WASHINGTON -- "We've heard it again and again," Gen. Colin L. Powell has said before. "America cannot be the world's policeman. Yet, as I've learned time and again . . . when somebody needs a cop, guess who gets called to restore peace? We do."
Once more, the chairman of the Joint Chiefs of Staff is using his considerable persuasive powers at the White House to warn against deeper U.S. military involvement in the Balkans.
Right now, as far as is publicly known, U.S. action in Bosnia and Herzegovina is limited to participation in an allied airlift of food, medicine and other necessities to the people of Sarajevo, besieged for four months by Serbian nationalists.
Pentagon officials have professed to believe, optimistically, that it could be kept at that. Now they are having to include likely use of some naval and air units to enforce an embargo and cover any allied ground convoys that may be dispatched.
But experience and Western leaders' escalating warnings to the Serbs indicate that much more strenuous measures can be expected.
Soon, these leaders may have to make good on their threat to use military force to ensure delivery of supplies to besieged Sarajevo and to other points in Bosnia as well.
If so, how far in will they get, and how will they get out? They are at the mercy of the Serbs, who can hide out in the mountains and hold back or loose their artillery at will.
Successful armed intervention, to protect overland relief convoys and shield the people being helped, could eventually call for tens of thousands of troops and a long stay -- depending on the whims of the Serbs.
France and Italy are discussing providing armed convoys. President Bush has not ruled U.S. ground troops in or out, according to Secretary of State James A. Baker III, but Mr. Baker thought their use "quite unlikely." That has been the case before, starting with the Korean War in 1950, when Washington tried at first to get by with air and naval power, and soon followed with ground forces.
The mountainous overland routes in the former Yugoslavia are ideal for ambushes, as legions of outsiders -- notably the Germans in World War II -- have discovered to their sorrow.
Around Sarajevo and its airport, the Serbs hold the high ground. This recalls the predicament of U.S. Marines as would-be peacekeepers at Beirut airport in 1983 and as defenders of the Khe Sanh base beneath Vietnamese mountains during the Tet offensive in 1968.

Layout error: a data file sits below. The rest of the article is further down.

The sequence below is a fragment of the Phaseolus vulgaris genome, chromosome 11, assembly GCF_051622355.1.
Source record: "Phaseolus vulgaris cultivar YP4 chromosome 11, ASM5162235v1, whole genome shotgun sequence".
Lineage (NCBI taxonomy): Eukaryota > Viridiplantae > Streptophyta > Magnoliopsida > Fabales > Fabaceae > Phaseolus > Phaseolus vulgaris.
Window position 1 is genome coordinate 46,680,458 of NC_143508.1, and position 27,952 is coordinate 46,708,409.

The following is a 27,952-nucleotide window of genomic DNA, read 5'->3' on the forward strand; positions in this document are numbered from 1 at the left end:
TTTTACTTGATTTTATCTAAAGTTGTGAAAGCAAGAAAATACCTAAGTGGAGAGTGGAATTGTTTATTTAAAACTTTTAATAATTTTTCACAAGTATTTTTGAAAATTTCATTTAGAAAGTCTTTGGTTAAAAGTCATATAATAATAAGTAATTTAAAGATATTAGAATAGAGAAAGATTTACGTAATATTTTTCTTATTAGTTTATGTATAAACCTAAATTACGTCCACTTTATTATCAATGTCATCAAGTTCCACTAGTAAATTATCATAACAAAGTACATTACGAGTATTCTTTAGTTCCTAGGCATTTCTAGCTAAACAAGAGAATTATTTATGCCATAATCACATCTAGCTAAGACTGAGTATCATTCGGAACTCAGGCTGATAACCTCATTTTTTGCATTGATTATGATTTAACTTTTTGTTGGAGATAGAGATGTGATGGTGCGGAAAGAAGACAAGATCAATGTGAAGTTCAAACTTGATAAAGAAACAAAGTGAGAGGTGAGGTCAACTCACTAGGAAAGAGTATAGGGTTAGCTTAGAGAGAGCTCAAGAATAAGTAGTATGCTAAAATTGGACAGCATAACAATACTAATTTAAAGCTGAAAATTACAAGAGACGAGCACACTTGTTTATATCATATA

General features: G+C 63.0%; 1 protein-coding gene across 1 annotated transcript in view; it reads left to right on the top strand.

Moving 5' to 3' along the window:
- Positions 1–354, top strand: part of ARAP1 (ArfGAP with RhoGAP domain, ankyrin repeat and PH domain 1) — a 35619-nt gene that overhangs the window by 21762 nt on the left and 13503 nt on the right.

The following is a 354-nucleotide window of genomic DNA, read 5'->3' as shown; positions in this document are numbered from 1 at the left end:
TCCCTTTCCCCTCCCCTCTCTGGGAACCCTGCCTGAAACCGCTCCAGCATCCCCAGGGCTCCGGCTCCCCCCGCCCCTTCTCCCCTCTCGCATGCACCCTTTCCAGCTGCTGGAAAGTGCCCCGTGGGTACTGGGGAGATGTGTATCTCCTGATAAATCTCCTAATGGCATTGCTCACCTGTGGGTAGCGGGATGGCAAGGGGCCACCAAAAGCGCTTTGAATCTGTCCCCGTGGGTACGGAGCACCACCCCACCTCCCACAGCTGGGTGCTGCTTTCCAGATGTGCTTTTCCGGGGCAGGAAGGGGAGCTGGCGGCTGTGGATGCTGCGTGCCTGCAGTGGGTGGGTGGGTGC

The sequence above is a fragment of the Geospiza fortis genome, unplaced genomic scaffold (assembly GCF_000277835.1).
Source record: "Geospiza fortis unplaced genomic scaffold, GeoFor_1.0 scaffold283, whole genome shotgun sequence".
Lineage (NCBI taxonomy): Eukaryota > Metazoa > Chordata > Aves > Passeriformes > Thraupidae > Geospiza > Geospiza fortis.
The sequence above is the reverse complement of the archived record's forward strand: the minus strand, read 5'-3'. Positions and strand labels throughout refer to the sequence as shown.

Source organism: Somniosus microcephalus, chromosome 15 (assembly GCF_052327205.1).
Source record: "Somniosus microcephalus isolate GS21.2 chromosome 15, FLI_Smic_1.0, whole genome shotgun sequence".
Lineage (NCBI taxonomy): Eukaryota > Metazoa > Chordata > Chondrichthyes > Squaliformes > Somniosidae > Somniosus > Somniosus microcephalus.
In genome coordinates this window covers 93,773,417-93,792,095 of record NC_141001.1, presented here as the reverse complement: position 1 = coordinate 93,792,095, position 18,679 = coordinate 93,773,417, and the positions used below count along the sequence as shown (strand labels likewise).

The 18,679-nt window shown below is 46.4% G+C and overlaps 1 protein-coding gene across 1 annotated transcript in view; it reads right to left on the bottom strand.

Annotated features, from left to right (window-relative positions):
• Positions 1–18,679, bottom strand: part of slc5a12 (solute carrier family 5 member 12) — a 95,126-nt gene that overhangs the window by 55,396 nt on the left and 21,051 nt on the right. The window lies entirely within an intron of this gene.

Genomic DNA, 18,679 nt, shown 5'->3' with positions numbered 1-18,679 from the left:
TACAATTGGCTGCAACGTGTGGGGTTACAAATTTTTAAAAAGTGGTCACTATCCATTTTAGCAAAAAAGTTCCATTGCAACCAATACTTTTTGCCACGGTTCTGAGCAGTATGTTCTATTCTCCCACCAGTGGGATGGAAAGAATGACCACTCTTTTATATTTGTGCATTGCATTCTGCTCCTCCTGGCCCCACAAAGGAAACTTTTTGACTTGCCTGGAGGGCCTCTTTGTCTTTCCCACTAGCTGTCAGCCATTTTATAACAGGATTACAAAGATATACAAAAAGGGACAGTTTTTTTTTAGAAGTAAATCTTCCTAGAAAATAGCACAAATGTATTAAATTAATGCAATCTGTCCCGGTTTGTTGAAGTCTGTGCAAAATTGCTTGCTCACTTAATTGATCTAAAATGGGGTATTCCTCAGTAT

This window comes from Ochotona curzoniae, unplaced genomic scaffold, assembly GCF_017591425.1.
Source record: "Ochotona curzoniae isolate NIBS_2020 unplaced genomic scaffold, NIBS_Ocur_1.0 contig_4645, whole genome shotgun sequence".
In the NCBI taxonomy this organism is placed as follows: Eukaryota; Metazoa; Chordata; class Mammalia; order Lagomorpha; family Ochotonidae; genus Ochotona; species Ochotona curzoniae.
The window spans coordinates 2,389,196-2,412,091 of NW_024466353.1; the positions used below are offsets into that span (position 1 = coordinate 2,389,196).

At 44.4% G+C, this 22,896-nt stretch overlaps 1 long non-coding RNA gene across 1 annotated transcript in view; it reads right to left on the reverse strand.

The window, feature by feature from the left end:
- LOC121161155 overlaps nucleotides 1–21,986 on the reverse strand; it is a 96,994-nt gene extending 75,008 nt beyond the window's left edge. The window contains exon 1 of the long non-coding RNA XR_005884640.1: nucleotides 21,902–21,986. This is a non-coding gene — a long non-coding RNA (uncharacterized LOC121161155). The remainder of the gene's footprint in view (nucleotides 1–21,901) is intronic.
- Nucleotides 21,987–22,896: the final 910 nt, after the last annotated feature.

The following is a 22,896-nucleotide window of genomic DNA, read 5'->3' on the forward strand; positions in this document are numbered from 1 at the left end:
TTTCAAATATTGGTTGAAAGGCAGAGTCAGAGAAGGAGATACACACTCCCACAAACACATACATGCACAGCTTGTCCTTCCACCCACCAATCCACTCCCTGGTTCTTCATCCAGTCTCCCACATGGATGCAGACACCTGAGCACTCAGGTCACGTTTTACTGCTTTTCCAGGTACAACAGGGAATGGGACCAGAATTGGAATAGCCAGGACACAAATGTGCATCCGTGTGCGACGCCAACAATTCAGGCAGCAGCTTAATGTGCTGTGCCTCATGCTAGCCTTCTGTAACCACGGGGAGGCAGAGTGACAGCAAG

Retired Marine Lt. Gen. Bernard E. Trainor, now director of Harvard's national security studies program, estimates that 50,000 troops would be needed to secure an area of 20 miles around Sarajevo and its airport in order to keep them out of artillery range, and to keep roads open.
Describing a somewhat similar undertaking to take over mountains and approach routes, the respected German commentator Josef Joffe estimated in the Munich Sueddeutsche Zeitung newspaper that "several brigades" of about 4,000 men each would be needed.
There has been official talk here, and at the Munich and Helsinki summits, of employing U.S. air power as well as naval units in the Bosnian crisis.
Questions arise therefore as to whether this would include strikes against Serbian anti-aircraft weapons in the hills, followed by bombing of artillery emplacements.
Mr. Baker said yesterday that Mr. Bush would consider a Bosnian appeal for attacks on the artillery. It could be a big effort, if undertaken.
Another nightmare scenario suggests itself and explains concerns about long involvement. Suppose the Serbs lie low during the relief of Sarajevo -- as they haven't yet -- and bide their time until the relievers are gone and then start up again.
All historical precedent says that undertakings like those that could now be in train in the Balkans are costly, require large forces and have unpredictable outcomes.
Getting out would be a deal harder than getting in.